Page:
Michael Cohen, President Donald Trump’s former fixer, admitted in court while pleading guilty to an eight-count information to paying hush money to two women to secure their silence in order to influence a federal election.
In addition to admitting that he made a $130,000 payment to Stephanie Clifford, known as Stormy Daniels, to silence her about her alleged affair with Trump, he also admitted to working with the CEO of a media company to pay $150,000 to silence an individual with information that would be “harmful to the candidate.”
“I participated in this conduct, which on my part took place in Manhattan for the principal purpose of influencing the election,” Cohen said when describing the conduct associated with the campaign contribution charges to U.S. District Judge William Pauley III of the Southern District of New York.
Cohen’s plea deal was announced the same day that Paul Manafort, the former chairman of Trump’s campaign, was found guilty of tax and bank fraud, along with failing to disclose foreign bank accounts.
Cohen reportedly worked with the CEO of the National Enquirer to pay $150,000 to ex-Playboy model Karen McDougal for her silence about an alleged 2006 affair with Trump, a charge the president denies.
“The proof on these counts at trial would establish that these payments were made in order to ensure that each recipient of the payments did not publicize their stories of alleged affairs with the candidate,” said Assistant U.S. Attorney Andrea Griswold, though Trump was not mentioned by name during the hearing nor during public statements by Robert Khuzami, the deputy U.S. attorney for the Southern District of New York following the hearing.
Khuzami oversaw the Cohen investigation and sat in the front row of a packed courtroom for the hearing. U.S. Attorney Geoffrey Berman, who was appointed to his office by U.S. Attorney General Jeff Sessions, recused himself from the case.
In addition to the two counts of making excessive campaign donations, Cohen also pleaded guilty to five counts of tax evasion for failing to report more than $4 million in income from 2012 to 2016; and one count of making false statements to a lending institution—specifically that he did not report $14 million in liabilities when applying for a home equity line of credit.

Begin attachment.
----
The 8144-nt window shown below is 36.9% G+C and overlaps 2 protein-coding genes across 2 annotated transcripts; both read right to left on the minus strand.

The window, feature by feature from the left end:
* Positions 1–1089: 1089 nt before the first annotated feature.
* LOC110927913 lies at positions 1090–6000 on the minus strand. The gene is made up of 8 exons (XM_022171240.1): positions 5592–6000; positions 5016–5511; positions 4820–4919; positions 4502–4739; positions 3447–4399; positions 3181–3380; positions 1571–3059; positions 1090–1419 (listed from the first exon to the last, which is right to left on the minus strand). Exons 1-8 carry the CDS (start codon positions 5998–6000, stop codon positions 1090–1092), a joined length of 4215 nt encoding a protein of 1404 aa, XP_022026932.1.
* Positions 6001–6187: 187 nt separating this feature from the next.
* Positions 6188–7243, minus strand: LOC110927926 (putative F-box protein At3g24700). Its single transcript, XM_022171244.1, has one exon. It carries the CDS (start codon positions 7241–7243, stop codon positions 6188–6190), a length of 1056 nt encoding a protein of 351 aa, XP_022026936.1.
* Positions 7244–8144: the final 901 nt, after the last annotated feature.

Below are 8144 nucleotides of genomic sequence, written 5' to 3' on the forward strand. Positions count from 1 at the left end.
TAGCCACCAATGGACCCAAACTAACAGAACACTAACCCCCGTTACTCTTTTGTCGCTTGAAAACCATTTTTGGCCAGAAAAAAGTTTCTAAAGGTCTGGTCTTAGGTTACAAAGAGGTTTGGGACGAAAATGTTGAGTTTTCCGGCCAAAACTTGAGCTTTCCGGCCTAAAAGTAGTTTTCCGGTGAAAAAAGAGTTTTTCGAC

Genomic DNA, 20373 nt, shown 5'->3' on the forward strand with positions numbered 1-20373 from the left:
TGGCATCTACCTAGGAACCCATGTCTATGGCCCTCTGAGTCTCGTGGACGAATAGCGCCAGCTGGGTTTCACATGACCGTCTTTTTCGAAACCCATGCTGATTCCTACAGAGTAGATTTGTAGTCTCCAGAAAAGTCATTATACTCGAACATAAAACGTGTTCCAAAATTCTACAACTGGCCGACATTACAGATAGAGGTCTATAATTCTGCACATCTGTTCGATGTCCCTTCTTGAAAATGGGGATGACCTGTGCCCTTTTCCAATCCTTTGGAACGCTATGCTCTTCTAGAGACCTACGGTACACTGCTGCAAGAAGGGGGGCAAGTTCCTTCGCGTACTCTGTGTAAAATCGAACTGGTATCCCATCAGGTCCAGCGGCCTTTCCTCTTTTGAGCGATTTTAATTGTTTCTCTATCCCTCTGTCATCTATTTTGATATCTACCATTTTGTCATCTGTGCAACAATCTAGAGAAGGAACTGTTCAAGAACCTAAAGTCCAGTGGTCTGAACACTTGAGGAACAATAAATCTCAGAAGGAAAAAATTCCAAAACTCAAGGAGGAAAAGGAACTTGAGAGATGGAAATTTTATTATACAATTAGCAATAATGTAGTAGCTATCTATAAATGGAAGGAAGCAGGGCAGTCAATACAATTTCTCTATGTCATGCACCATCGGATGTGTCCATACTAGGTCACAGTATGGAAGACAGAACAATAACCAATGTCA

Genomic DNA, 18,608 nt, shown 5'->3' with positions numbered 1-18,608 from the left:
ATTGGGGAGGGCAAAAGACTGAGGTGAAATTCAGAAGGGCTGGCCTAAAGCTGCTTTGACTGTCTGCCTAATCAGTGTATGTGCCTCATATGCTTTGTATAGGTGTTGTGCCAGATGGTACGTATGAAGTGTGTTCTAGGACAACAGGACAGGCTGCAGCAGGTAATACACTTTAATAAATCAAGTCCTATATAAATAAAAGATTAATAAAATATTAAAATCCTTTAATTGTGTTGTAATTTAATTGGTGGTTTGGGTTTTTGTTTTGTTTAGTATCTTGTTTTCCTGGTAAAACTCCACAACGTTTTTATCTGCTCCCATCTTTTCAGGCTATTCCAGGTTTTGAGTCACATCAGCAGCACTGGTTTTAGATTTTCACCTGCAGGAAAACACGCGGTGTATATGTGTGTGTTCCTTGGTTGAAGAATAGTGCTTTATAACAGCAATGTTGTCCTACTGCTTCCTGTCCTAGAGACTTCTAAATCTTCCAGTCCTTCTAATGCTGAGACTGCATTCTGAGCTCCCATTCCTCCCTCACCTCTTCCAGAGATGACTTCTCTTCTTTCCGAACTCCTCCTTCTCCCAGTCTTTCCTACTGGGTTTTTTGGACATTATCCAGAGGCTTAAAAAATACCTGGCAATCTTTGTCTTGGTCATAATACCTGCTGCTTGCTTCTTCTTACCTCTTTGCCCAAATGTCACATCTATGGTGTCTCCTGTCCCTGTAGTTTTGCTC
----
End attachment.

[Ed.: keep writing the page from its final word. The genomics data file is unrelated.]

Cohen, 51, faces a maximum prison sentence of 30 years on the false statements charge and a five-year maximum prison sentence on the remaining charges.
Cohen appeared emotional at times during the roughly one-hour hearing, at times casting his eyes downward when answering Pauley’s questions. He was released on a $500,000 recognizance bond.
As he left the Southern District courthouse in lower Manhattan, a few onlookers gathered on the sidewalk and shouted, “Lock him up” as he entered a black SUV.
Clifford is suing Trump to be released from a nondisclosure deal she signed just before the 2016 election in exchange for the money.
Michael Avenatti, her attorney, tweeted that Tuesday’s developments will allow him to have a stay lifted in his client’s civil case against Trump in Los Angeles federal court, paving the way for an “expedited deposition of Trump under oath about what he knew, when he knew it and what he did about it.” He added, “We will disclose it all to the public.”
The criminal probe into Cohen was launched in April when investigators seized millions of items from Cohen’s home and office.
Prosecutors on April 9 executed search warrants on Cohen’s residence, home, safety deposit box and electronic devices. Cohen claimed the materials seized included privileged documents and communications related to clients of Cohen as well as Cohen’s privileged communications with his own attorneys.
In a statement to reporters outside the Southern District courthouse, Khuzami said the charges against Cohen are “particularly significant” given that Cohen is a lawyer and thus should know the importance of “honest and fair dealing.”
“These are very serious charges that reflect a pattern of lies and dishonesty over an extended amount of time,” Khuzami said.
Cohen’s plea deal comes just after a special master finished reviewing millions of items seized from Cohen’s home and offices. The special master, Barbara Jones, a former Manhattan federal judge and current Bracewell partner, said she found nearly 7,150 items to be privileged, while 285 were highly personal in nature. These items were excluded from the more than 3.2 million that were handed over to Southern District federal prosecutors during the months-long process.
According to court papers, the charges incurred by Jones and Bracewell totaled up to more than $296,700.
Cohen’s legal team shifted during the investigation. His legal team was previously led by McDermott Will & Emery partner Stephen Ryan.
In recent months, Cohen retained Petrillo Klein & Boxer name attorney Guy Petrillo who, along with Petrillo Klein partner Amy Lester, appeared alongside Cohen at the hearing.
Cohen also hired Lanny Davis, a Washington-based attorney and public relations expert who worked as special counsel to President Bill Clinton in the late 1990s.
“Michael Cohen took this step today so that his family can move on to the next chapter,” Davis said in a written statement following the hearing. “This is Michael fulfilling his promise made on July 2 to put his family and country first and tell the truth about Donald Trump. Today he stood up and testified under oath that Donald Trump directed him to commit a crime by making payments to two women for the principal purpose of influencing an election. If those payments were a crime for Michael Cohen, then why wouldn’t they be a crime for Donald Trump?”